A SouthWest Oasis

December 10, 2006

ChristmasCactus2

Filed under: Christmas Cactus — lttlman5 @ 6:00 am

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ChristmasCactus2, originally uploaded by christyaz214.

Here is a better shot at my Christmas Cactus. Look at all those blooms. What better festive colors than Red and Green. There were only 2 blooms last week, and this week there are 4, How pretty this will look by Christmas.

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December 3, 2006

Christmas Cactus

Filed under: Uncategorized — lttlman5 @ 8:34 pm

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Keeping up with a SouthWestern theme, here is a not too good shot of my Christmas Cactus! It’s full of blooms, so I’m sure to post a better shot  next week. If you have never seen a Christmas Cactus here is some more info on them.

November 26, 2006

No post this Sunday!

Filed under: Uncategorized — lttlman5 @ 11:00 am

I’m taking the week off from posting! I’ve just been relaxing with the family and enjoying my 4 day weekend. Hope everyone had a wonderful Thanksgiving!

I did buy an Amaryllis plant, and hopfully it will bloom within the next couple weeks. I’ll definetly get a shot of that!

November 19, 2006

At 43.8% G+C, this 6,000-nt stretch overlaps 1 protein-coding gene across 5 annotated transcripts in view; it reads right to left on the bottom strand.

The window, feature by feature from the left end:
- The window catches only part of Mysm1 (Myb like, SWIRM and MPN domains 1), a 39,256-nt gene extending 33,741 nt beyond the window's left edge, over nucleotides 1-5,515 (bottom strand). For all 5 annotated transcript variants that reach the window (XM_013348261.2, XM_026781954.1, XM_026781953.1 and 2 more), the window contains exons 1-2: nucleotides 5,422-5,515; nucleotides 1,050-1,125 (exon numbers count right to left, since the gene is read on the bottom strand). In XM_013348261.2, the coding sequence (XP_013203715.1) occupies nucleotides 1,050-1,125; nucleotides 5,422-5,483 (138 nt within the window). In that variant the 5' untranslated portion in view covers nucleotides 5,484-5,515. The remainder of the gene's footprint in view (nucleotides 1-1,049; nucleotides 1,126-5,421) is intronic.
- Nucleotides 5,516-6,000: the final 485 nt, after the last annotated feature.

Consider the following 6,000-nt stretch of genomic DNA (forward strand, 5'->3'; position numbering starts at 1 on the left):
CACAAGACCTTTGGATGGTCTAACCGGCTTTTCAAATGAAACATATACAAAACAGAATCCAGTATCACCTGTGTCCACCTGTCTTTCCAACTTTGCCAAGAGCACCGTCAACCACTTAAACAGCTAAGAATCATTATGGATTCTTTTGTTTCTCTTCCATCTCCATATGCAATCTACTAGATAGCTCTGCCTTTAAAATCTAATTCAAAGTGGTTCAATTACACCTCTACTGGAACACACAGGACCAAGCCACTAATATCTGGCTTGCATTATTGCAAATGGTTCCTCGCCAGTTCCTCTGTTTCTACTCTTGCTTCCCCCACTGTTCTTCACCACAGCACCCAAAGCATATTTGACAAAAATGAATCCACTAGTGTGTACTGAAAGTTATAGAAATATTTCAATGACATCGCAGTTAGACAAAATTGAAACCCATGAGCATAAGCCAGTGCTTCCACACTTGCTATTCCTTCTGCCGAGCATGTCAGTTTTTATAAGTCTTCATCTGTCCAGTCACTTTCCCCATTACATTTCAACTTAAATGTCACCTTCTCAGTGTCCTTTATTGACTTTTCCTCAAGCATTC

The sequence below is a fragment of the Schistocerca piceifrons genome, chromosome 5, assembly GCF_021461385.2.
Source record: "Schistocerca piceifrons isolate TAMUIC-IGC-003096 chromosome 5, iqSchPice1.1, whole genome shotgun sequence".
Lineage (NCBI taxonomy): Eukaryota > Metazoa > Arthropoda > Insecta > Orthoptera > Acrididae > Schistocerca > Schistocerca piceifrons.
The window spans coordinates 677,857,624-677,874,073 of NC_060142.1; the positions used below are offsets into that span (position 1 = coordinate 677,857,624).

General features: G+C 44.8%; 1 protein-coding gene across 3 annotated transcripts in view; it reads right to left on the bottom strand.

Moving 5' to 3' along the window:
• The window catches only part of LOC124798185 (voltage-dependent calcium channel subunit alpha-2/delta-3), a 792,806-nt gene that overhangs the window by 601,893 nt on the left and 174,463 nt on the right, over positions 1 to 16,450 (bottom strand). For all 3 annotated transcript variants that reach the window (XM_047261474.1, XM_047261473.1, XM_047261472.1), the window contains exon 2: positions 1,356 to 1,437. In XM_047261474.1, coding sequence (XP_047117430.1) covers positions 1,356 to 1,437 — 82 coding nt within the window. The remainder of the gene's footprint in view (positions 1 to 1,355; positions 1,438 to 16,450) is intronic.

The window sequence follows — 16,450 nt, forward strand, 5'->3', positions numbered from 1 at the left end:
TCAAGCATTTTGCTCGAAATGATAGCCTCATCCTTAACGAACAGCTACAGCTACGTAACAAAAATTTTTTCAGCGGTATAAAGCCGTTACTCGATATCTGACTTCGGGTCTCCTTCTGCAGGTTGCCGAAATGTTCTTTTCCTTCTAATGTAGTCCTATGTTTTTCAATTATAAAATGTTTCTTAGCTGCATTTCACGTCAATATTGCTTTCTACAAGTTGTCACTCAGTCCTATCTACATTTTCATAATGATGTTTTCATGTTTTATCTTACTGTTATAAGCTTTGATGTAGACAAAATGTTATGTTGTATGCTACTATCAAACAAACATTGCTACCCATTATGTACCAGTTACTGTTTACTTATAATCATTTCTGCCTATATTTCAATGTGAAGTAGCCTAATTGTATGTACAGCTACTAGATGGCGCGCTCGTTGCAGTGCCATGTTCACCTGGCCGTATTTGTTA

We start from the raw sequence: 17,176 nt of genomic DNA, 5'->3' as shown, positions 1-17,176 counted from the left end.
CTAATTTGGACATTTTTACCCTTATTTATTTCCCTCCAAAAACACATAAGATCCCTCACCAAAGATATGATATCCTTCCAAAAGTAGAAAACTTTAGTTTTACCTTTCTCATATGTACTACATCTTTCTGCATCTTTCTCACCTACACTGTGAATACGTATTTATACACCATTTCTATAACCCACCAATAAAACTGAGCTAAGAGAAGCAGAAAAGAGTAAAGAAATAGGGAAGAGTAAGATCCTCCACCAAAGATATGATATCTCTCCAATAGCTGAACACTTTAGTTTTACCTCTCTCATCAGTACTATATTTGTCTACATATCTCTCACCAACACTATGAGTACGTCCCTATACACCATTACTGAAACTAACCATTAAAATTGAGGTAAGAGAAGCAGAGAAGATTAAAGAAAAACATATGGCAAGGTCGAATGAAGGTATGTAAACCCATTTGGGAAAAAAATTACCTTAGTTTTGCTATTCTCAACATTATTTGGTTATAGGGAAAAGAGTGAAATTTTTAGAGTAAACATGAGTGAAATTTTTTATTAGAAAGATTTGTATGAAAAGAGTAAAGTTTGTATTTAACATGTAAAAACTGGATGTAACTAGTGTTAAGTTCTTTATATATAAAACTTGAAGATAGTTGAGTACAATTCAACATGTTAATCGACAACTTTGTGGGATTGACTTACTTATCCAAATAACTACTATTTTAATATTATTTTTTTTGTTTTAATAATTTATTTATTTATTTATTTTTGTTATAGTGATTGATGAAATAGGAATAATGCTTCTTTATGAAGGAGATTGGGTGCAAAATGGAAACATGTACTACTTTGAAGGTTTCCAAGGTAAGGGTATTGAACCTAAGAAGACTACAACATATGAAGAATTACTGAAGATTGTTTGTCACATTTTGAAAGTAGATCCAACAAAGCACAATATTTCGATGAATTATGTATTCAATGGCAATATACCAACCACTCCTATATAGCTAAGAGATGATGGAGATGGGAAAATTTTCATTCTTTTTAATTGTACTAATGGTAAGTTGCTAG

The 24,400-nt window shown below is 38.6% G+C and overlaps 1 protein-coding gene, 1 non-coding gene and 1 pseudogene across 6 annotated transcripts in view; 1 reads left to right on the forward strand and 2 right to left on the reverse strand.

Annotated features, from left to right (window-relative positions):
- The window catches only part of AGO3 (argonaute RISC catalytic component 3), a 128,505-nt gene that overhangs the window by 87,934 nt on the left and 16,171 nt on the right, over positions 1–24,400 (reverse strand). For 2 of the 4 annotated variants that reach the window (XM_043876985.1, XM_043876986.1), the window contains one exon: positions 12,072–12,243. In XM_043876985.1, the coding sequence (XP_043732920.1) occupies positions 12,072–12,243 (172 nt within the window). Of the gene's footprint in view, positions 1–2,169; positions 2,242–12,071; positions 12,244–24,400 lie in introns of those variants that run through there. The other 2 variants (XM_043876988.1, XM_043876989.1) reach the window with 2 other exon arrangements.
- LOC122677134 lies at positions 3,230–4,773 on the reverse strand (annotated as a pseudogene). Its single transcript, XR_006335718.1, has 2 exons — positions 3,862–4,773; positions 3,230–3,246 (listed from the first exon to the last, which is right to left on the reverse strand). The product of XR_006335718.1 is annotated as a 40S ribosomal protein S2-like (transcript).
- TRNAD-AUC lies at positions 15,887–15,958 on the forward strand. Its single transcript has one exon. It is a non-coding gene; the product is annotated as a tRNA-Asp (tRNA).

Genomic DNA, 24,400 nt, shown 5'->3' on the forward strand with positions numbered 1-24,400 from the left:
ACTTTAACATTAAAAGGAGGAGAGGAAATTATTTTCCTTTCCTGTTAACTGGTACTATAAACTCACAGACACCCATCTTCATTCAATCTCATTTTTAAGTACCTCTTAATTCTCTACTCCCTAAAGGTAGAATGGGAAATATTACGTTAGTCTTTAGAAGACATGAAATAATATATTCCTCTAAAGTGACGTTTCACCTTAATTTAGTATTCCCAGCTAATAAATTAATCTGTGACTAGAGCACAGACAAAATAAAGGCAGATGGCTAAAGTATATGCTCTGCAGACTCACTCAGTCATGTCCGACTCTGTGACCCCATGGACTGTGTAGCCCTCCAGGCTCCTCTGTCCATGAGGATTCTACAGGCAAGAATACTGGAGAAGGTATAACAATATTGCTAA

Filed under: pansies — lttlman5 @ 5:32 am

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There is something about the face of a Pansy that brings a smile to my face!

I’ve been busy planting my fall bulbs this weekend, and these looked like they would brighten the bed until the Spring!

Everyone have a beautiful Sunday!

November 5, 2006

Red Yucca

Filed under: red yucca,Uncategorized — lttlman5 @ 4:20 am

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Yesterday, while we were at the park feeding the ducks, I took a shot of this Red Yucca. What I love about this plant are all the tiny red flowers. Yuccas are widely grown as ornamental plants in gardens. Many yuccas also bear edible parts, including fruits, seeds, flowers, and flowering stems. They are usually grouped together, and remind me of a match stick set on fire! This wasn’t too great of a shot, but I’m really getting much better at taking pics.
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October 23, 2006

IceLand Poppy

Filed under: poppies — lttlman5 @ 12:25 am

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I’ve always enjoyed looking at Poppies paper thin blooms. Although these are not hardy in the Summer heat. They make the perfect plant for this time of year, because they are frost tolerant. Not to worry here in AZ. We do have days that freeze, but very few and far between.

Hope everyone is haveing a nice Sunday!

*I wasn’t able to post this pic until late last Sunday. I’m going to leave it up, because this weekend we’re getting ready for Halloween and picking pumpkins up at the Pumpkin Patch! Everyone have a wonderful Sunday!*

October 15, 2006

Rainbows and Saguros

Filed under: ocotillo,saguro — lttlman5 @ 10:20 am